Hunstanton is a 19th century resort town, initially known as New Hunstanton so distinguished from the adjacent old village from which it took its name. The new town long ago eclipsed the village in scale and population.
The original settlement of Hunstanton is now known as Old Hunstanton, probably taking its name from the River Hun which runs to the coast just to the east of Old Hunstanton. It is also said that the name Hunstanton originated from the word "Honeystone", a reference to the local red Carr stone. The river begins in the grounds of Old Hunstanton Park which surrounds the old moated hall, the ancestral home of the Le Strange family. Old Hunstanton village is of prehistoric origin and is situated near to the head of Peddars Way. In 1970, evidence of Neolithic settlement was found. The quiet character of Old Hunstanton remains distinct from and complements that of its busy sibling, with clifftop walks past a privately owned redundant lighthouse and the ruins of St. Edmund's Chapel, built in 1272.
In 1846, Henry Styleman Le Strange (1815–1862), decided to develop the area south of Old Hunstanton as a sea bathing resort. He persuaded a group of like-minded investors to fund the construction of a railway line from King's Lynn to the town: the railway would bring tourists and visitors to Hunstanton. It was a great success (the Lynn & Hunstanton Railway became one of the most consistently profitable railway companies in the country). In 1861, Le Strange, as the principal landowner, became a director of the railway company and by 1862 the line had been built. Hunstanton was ready to take off commercially. In the same year Le Strange died at the age of forty seven, and it was left to his son Hamon to reap the rewards of his efforts.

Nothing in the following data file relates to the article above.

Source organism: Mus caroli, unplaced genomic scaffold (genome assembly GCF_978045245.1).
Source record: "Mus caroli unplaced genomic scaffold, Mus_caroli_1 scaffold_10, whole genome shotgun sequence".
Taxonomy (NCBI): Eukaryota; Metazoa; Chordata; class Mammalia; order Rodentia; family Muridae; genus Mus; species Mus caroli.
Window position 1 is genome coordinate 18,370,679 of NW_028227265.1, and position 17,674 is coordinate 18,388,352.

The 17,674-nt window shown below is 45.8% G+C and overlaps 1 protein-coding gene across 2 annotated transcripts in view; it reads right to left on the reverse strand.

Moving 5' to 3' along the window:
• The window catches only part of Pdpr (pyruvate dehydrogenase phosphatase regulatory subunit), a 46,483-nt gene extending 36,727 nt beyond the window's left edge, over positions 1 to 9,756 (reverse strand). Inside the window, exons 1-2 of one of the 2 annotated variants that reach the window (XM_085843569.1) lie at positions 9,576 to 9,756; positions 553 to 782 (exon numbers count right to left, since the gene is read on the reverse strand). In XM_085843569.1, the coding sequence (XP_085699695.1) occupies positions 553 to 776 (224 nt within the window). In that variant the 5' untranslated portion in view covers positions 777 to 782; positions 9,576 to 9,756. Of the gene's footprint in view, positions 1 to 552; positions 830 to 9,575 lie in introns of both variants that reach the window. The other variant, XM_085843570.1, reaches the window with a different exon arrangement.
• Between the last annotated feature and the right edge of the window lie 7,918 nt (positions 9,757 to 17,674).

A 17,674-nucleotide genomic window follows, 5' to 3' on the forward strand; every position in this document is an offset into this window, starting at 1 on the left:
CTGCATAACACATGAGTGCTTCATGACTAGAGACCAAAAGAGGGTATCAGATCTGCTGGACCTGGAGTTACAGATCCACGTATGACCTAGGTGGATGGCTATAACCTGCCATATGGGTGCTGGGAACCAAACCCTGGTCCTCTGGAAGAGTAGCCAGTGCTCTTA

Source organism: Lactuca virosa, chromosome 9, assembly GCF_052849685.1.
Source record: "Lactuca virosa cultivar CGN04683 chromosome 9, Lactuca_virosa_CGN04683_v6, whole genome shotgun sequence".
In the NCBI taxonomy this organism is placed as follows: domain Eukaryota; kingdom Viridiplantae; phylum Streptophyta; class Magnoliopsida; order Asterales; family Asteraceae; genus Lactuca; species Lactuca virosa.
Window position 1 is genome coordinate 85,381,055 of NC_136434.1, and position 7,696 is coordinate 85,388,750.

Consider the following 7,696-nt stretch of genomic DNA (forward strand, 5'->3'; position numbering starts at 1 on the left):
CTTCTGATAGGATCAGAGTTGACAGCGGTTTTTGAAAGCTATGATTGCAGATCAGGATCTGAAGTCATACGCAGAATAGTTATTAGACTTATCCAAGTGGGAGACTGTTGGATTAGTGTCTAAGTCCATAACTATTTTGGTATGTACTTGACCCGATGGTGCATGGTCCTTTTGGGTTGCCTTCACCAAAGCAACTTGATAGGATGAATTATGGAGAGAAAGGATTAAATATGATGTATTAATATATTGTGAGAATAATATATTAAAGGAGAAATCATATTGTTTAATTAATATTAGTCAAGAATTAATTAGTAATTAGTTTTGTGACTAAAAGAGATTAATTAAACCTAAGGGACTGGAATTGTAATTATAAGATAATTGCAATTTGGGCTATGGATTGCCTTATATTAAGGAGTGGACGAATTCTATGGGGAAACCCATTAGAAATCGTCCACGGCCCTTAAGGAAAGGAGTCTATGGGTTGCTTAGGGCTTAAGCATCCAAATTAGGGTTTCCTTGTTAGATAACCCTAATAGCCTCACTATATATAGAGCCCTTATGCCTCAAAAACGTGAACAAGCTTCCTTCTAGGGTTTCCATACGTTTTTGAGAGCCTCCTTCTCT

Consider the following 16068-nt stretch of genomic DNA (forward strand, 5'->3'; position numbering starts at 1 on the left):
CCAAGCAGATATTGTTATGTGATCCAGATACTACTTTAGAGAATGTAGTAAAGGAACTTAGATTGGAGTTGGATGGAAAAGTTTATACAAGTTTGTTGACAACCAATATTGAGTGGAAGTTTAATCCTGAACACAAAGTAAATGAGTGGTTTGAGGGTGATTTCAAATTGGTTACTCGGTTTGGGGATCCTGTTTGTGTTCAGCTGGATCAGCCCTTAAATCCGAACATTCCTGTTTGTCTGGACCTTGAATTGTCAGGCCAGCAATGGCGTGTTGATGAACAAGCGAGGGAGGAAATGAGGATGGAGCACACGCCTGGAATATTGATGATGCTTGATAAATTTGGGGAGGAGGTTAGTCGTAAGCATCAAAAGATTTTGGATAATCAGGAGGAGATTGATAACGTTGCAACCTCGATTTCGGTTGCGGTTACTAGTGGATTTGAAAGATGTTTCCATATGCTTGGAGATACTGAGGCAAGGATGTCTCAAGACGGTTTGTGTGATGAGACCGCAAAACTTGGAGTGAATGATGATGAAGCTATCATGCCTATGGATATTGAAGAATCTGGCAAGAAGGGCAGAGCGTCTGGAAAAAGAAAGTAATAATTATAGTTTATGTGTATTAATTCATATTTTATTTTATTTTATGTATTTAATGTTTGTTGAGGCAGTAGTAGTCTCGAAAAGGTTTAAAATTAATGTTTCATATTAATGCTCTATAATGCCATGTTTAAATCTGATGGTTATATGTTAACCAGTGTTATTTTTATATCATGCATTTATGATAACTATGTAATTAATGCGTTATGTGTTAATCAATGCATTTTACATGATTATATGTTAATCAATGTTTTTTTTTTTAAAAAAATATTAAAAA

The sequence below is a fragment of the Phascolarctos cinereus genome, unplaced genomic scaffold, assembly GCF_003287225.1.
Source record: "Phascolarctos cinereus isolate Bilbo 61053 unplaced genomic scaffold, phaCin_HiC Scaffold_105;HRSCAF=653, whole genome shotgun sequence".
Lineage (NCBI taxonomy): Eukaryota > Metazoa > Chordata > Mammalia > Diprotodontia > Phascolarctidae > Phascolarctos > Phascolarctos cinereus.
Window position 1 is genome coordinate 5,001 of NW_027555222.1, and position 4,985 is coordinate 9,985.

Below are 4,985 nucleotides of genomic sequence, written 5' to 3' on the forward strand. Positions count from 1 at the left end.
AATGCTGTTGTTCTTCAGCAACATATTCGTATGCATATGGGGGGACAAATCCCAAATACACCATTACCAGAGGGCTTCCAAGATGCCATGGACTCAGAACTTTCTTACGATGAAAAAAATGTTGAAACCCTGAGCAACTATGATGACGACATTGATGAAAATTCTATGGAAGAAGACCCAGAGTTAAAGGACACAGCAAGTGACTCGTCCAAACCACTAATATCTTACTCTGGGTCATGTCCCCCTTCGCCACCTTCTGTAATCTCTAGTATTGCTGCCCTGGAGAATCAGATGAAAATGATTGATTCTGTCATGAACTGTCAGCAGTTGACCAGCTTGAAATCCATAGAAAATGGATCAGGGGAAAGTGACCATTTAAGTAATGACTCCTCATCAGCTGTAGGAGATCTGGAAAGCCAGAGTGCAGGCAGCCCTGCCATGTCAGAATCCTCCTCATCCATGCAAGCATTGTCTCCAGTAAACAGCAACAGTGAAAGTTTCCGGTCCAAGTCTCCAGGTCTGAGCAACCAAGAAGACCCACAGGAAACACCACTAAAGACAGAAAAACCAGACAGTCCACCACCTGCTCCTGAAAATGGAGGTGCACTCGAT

As a mark of his intentions, in 1846 Le Strange had moved the ancient village cross from Old Hunstanton to the new site and in 1848 the first building was erected. This was the Royal Hotel (now the Golden Lion), the work of the renowned Victorian architect, William Butterfield, a friend of Le Strange. Overlooking a sloping green and the sea, and for several years standing alone, it earned the nickname "Le Strange's Folly". In 1850 Le Strange, an amateur architect and painter, appointed a land agent to survey the site and prepare a layout, while he himself drew and painted a map and a perspective of the scheme, showing shops, a station and a church. He consulted William Butterfield on the design of the development plan. Their shared passion was for the "Old English" style of architecture for domestic buildings. This owed much to medieval precedent and to the earnestness of the Victorian Gothic Revival. Hunstanton is the exemplar of a model 19th century estate seaside town and most of the fabric and character of that original development survives.
Hunstanton railway station used to offer services to King's Lynn but was closed along with the branch line it was on in 1969.
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